Today I am simply befuddled at the happenings of our world. On one side of the world in a place of relative poverty on Saturday a 7.8 earthquake in Napal has claimed the lives of over 4,000 people. This old country is in shambles because, even though it has been near the top of the list for an expected devastating earthquake (not one in 80 years), the infrastructure of the country simply could not provide its people with the safety of earthquake proof buildings.
Nepal’s Home Ministry said the country’s death toll had risen to 4,010. Another 61 were killed in neighboring India, and China’s official Xinhua News Agency reported 25 dead in Tibet. At least 18 of the dead were killed at Mount Everest as the quake unleashed an avalanche that buried part of the base camp packed with foreign climbers preparing to make their summit attempts.
At least 7,180 people were injured in the quake, police said. Tens of thousands are estimated to be left homeless.
Rescue workers and medical teams from at least a dozen countries were helping police and army troops in Kathmandu and surrounding areas, said Maj. Gen. Binod Basnyat, a Nepal army spokesman. Contributions came from large countries like India and China — but also from Nepal’s tiny Himalayan neighbor of Bhutan, which dispatched a medical team.
Two teams of U.S. Army Green Beret soldiers happened to be in Nepal when the quake struck, and the 26 Americans — who were training with the Nepalese army — are staying to help with search-and-relief efforts. The 11-member crew of a C-130 cargo plane that brought them also will remain to evacuate any American citizens if needed, said Col. Steve Warren, a Pentagon spokesman. A second U.S. cargo plane carrying members of a Los Angeles urban search-and-rescue team was due to arrive Tuesday, he said.
As the death toll from Nepal’s devastating earthquake climbed past 4,000, aid workers and officials in remote, shattered villages near the epicenter pleaded Monday for food, shelter and medicine.
Help poured in after Saturday’s magnitude-7.8 quake, with countries large and small sending medical and rescue teams, aircraft and basic supplies. The small airport in the capital of Kathmandu was congested and chaotic, with some flights forced to turn back early in the day.
Buildings in parts of the city were reduced to rubble, and there were shortages of food, fuel, electricity and shelter. As bodies were recovered, relatives cremated the dead along the Bagmati River, and at least a dozen pyres burned late into the night.
Conditions were far worse in the countryside, with rescue workers still struggling to reach mountain villages two days after the earthquake.
Some roads and trails to the Gorkha district, where the quake was centered, were blocked by landslides — but also by traffic jams that regularly clog the route north of Kathmandu.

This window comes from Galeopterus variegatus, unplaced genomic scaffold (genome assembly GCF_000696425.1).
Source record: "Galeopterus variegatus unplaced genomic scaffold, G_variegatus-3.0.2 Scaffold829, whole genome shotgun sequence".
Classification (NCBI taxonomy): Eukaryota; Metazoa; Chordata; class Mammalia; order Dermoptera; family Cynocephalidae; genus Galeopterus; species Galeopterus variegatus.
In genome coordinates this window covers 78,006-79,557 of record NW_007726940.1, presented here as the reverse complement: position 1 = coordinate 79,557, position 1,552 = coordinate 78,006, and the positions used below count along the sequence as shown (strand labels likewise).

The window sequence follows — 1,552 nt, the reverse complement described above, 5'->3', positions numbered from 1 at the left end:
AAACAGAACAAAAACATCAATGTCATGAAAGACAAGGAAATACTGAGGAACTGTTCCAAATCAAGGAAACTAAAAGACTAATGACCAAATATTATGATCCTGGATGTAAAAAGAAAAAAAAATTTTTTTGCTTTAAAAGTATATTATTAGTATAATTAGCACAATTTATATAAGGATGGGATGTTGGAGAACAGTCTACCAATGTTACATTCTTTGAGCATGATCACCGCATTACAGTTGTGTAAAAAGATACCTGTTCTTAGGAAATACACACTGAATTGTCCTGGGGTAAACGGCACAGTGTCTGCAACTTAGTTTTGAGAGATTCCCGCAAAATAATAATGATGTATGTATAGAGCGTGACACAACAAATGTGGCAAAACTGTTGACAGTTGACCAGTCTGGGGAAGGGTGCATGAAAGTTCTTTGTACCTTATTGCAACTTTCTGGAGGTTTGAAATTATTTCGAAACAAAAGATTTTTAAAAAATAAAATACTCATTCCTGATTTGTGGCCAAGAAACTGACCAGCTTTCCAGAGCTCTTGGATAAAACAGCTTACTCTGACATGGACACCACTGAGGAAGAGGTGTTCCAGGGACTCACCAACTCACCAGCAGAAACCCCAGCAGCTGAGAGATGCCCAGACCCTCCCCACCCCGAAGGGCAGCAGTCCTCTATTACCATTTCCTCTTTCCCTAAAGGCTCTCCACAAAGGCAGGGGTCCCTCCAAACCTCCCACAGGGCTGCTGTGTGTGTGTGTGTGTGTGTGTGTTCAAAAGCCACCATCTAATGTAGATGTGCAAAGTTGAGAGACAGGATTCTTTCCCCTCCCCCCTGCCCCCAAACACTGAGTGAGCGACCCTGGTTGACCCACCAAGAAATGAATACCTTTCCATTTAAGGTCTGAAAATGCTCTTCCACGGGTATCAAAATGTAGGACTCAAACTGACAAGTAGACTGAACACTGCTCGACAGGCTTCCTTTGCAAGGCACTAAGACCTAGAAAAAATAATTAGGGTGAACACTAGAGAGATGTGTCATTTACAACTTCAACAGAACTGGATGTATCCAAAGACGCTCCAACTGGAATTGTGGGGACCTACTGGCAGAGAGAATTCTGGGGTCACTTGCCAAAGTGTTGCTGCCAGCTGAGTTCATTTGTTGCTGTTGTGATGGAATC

Truly these people are in desperate need. What can we do to help our brothers and sisters around the world?
The news turns from this great need to the insanity going on in Baltimore. It is true that our country is being awakend to the policies of injustice toward black people in our country. But we need to recognize that a small portion of law enforcement are involved in this. Yes, there are people who have been killed and harmed who should not have been treated in this fashion. But to kill the police, to burn police cars, to burn and loot places of business is NOT the answer. In fact, it is making the point that some people respond in the wrong manner and make things worse.
I believe there is an orderly way to bring about change… It is the Martin Luther King way of NON-VIOLENCE… not the Malcom X way of violence. Martin’s way brought the change we have… Malcom X would have us still involved in a black and white war.
I pray for peace and healing in our land and in the land of the great quake. I pray that while thousands upon thousands die underneath the rubble of a shaking world, here in the U.S. we wake up to and participate in being peacemakers who finally do actually care for one another.
You will notice at the bottom of the header (above) are a list of my books. I have added the last one so you can order The Grieving Heart in paperback form. All the other books are eBooks. I hope that you will take the opportunity to read these and I hope they will help to bring you comfort and grace in time of need.
Please also take the time to leave a good review with Amazon. After today, these books have been published in the United States, United Kingdom, Canada, and Japan.